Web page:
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Court Finds Building Not Subject to Rent Stabilization Based on Photographic Evidence Showing Substantial Renovations Had Been Performed

By Dov Treiman


madison street new york

by Scott E. Mollen


Landlord-Tenant—Holdover Proceeding—Vacant Building Was in Hazardous Condition—“Substantial” Renovation Done on or After Jan. 1, 1974—Gut Renovation Was Documented—Building Not Subject to Stabilization—Sanctions Motion for Using Perjured Affidavits and Scheme to Allegedly Impair Administration of Justice Denied

A petitioner commenced a “‘no grounds’ holdover proceeding,” alleging that the parties’ lease had expired and was not renewed. The petition asserted that the premises were “not subject to rent stabilization or the ETPA of 1974, because the building has been substantially rehabilitated as family units on or after Jan. 1, 1974.” The respondent asserted “the petition incorrectly states the rent regulatory status of the apartment, rent overcharge, and breach of the warranty of habitability.” A subtenant appeared by counsel, but did not file an answer. She submitted an affidavit stating that she was not “a resident, lessee, or occupant of the subject apartment.” She alleged that “she has spent evenings in the apartment with the tenant, and she resides at another apartment…” She claims that “she is not responsible for rent or use and occupancy” for the subject apartment.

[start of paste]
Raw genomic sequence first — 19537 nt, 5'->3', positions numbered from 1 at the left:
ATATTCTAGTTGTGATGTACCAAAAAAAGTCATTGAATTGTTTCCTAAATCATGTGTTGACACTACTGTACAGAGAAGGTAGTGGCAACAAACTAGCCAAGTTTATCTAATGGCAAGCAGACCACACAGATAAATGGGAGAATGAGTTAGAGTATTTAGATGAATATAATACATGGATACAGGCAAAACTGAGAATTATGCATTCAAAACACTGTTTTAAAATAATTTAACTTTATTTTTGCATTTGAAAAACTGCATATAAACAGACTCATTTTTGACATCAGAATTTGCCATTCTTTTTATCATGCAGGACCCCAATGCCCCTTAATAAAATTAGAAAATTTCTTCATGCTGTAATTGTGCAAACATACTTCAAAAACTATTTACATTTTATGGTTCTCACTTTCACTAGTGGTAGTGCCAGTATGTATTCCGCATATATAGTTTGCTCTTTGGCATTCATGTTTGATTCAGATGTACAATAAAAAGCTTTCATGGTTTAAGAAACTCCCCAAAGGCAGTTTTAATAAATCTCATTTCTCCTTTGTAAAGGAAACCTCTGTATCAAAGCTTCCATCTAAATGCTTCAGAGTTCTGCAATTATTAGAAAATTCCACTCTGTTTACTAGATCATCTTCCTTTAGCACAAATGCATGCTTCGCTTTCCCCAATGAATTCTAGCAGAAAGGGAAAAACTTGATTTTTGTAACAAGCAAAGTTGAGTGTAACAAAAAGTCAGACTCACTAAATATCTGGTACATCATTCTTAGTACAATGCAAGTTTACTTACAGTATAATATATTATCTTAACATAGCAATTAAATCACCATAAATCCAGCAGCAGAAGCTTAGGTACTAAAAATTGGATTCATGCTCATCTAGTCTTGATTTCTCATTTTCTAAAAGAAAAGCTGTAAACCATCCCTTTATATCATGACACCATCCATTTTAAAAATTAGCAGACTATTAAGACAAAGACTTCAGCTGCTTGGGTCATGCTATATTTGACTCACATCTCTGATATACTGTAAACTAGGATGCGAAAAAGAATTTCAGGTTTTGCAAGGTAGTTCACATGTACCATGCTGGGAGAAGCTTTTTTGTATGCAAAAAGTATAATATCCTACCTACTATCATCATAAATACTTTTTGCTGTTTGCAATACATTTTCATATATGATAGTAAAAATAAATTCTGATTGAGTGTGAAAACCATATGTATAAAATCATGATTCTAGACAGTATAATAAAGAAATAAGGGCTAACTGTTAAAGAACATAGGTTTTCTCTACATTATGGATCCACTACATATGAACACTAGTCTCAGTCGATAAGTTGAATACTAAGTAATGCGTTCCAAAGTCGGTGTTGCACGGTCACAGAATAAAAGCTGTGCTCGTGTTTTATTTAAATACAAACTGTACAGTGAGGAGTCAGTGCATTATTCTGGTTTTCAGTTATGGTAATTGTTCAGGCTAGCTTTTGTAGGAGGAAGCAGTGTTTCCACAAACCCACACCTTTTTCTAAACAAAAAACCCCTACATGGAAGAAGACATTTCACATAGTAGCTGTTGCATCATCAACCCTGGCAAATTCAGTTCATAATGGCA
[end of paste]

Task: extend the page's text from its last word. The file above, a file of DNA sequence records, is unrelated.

The petitioner moved for summary judgment and for sanctions against the respondent tenants “for suborning and using perjured affidavits together with a scheme designed to impair the administration of justice.” One respondent cross-moved for “an order dismissing the petition for failure to adequately describe the premises.”

The petitioner argued that it was undisputed that the parties’ lease had expired on May 31, 2017, and had not been renewed. A respondent challenged “the building’s exemption from rent regulation by reason of its having been substantially rehabilitated after 1974.”

The petitioner submitted an affidavit of its employee (employee), which stated that the building was “more than dilapidated prior to the renovations.” The employee attached “‘before’ photographs taken prior to the renovation.” He asserted that the building had been “in a hazardous condition and was 100 percent vacant.” He further stated that “the building systems: furnace, boilers, plumbing, wiring, water and sewage lines, and basement slab were obsolete and useless” and that “the building was on the edge of collapse,” “[a]ll the steel rusted beyond repair, and the floors were tilting between 3-5 degrees out of plumb due to rotting wood.”